In the first part of this article a couple of weeks back, I looked "outside the box", so to speak, when it comes to poker books. D&B Publications (dandbpublishing.com) out of England seem to be pushing their way onto the poker racks with some excellent offerings to help any player improve their play and perhaps seal up some leaks within their game. With these books that are offered, they are taking a look at a game that many seem to have some problems with, the Pot Limit versions of Texas and Omaha Hold 'Em.
Stewart Reuben is a veteran of over thirty years of battle throughout the card rooms of Europe and America and has co-authored books on poker with Bob Ciaffone. He has come up with two books that address the often overlooked field of Pot Limit games. He has followed along the lines of one of the previous offerings from D&B with the books "How Good Is Your Pot Limit Hold 'Em?" and "How Good Is Your Pot Limit Omaha?". Both are excellent primers for someone who is new to the games (and their nuances) or can be used to accentuate someone's game who has played for some time.
In "How Good Is Your Pot Limit Hold 'Em?", Reuben points out the differences between Omaha and Texas Hold 'Em, and it is something that new players sometimes aren't aware of. In the book, he states, "Hold 'Em is a much purer form of poker than Omaha. Unlike Omaha, where two players may have hands of virtually equal merit (a made hand versus a draw), in Hold 'Em one player almost invariably has the better hand." This is an observation that keeps many players from excelling at both forms of poker; the nuances of the games lend themselves to differing styles and, as such, are treated to different books on the subject.
The book is comprised of fifty eight multiple choice questions (from Reuben's own experiences in poker) that test every aspect of your game. Admittedly, I am a Pot Limit poker novice, so my scores weren't very good in some aspects of the game. I found, however, that through the reading of the book and taking the tests, I began to pick up on some of the ideas that were being presented and definitely improved my abilities in the Pot Limit arena. The true test of that, of course, will be attempting to apply what I have learned!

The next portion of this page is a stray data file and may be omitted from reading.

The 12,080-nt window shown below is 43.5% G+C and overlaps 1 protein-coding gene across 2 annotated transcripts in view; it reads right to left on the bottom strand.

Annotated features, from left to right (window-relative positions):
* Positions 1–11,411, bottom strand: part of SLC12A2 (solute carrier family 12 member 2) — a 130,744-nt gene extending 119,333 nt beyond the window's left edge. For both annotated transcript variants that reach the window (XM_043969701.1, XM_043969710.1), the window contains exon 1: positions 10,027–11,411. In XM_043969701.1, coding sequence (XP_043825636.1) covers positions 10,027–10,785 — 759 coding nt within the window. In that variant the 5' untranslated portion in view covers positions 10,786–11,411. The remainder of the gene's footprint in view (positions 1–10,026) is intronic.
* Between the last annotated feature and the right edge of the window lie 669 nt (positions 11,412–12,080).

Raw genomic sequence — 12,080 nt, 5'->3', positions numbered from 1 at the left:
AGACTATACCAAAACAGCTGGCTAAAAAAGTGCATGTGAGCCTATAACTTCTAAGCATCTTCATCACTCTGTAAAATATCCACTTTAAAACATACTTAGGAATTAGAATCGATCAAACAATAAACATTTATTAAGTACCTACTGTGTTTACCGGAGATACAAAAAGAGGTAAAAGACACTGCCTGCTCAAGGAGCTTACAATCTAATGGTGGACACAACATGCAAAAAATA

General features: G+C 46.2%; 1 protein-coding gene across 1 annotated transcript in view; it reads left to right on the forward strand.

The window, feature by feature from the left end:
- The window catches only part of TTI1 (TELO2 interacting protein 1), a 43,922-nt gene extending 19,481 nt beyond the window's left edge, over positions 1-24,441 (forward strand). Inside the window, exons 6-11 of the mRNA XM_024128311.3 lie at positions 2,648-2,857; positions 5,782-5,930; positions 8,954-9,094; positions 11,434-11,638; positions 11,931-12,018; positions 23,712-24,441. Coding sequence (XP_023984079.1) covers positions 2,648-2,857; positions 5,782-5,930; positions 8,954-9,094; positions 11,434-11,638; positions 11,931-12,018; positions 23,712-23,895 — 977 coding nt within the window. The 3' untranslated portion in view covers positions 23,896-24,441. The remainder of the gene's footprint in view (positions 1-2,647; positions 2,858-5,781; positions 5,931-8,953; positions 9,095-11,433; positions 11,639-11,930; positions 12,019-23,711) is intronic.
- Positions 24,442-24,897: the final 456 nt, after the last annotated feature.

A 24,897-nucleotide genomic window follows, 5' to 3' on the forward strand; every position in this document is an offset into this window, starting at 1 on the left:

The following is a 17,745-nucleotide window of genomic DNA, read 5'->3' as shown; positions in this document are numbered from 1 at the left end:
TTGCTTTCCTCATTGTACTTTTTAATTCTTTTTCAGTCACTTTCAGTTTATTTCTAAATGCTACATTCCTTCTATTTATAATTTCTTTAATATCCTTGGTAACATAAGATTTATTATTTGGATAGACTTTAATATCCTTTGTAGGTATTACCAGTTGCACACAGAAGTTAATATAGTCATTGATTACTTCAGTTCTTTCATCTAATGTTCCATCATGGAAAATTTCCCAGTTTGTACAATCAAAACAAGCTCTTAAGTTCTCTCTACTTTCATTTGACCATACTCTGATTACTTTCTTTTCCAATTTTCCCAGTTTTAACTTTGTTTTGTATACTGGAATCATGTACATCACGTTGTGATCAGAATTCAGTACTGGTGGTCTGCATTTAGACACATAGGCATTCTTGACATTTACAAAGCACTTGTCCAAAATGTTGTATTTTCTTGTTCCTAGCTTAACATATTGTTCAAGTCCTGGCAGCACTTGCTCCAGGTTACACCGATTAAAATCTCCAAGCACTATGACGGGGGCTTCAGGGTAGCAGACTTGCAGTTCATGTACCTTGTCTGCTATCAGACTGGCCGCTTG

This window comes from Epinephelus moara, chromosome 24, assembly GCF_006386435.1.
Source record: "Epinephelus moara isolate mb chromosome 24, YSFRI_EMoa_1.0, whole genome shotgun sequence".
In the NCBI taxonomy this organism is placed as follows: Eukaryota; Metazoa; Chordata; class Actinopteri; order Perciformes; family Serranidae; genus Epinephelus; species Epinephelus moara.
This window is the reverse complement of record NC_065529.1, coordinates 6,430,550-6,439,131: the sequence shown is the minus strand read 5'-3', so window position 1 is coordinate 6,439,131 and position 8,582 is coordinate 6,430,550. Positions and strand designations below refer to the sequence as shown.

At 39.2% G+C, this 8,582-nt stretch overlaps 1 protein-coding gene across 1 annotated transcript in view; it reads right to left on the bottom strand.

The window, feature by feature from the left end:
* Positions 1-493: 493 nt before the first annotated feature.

"How Good Is Your Pot Limit Omaha?," continues on the same thread as Reuben's previous work, except it changes the game to Omaha. Fifty seven hands are featured here and they also provide an excellent learning experience into a game where many players often overestimate the potential of their hands. Through the study of both this book and Reuben's previous work, a novice player should be able to adequately step into the Pot Limit arena and perform at a decent and winning level.
D&B Publishing also has many other works on the way. Stewart Reuben will make a return with an autobiography that is culled from his thirty five years in the game and young (and successful) professional Rolf Slotboom will make a contribution to the D&B library with a tome on playing the game of poker "on the come", which should be an interesting look at playing poker on the draw. These books will be out within the next couple of months.
Overall, I have to say that D&B Publishing has come up with some excellent material that can only improve your game. They cover the gamut, from Limit and Pot Limit Hold 'Em to the always changing Omaha style of poker, and provide ways for you to improve your play and maximize the potential for profit. What I would like to see from them in the future is a look at tournament poker, whether it is Omaha or Texas Hold 'Em, as so far they have only looked at the ring game format with the books they have available. Perhaps it could be coming in the future and I'll be keeping an eye on D&B Publishing to see what comes next.
Ed note: Why read books? Just go play at Titan Poker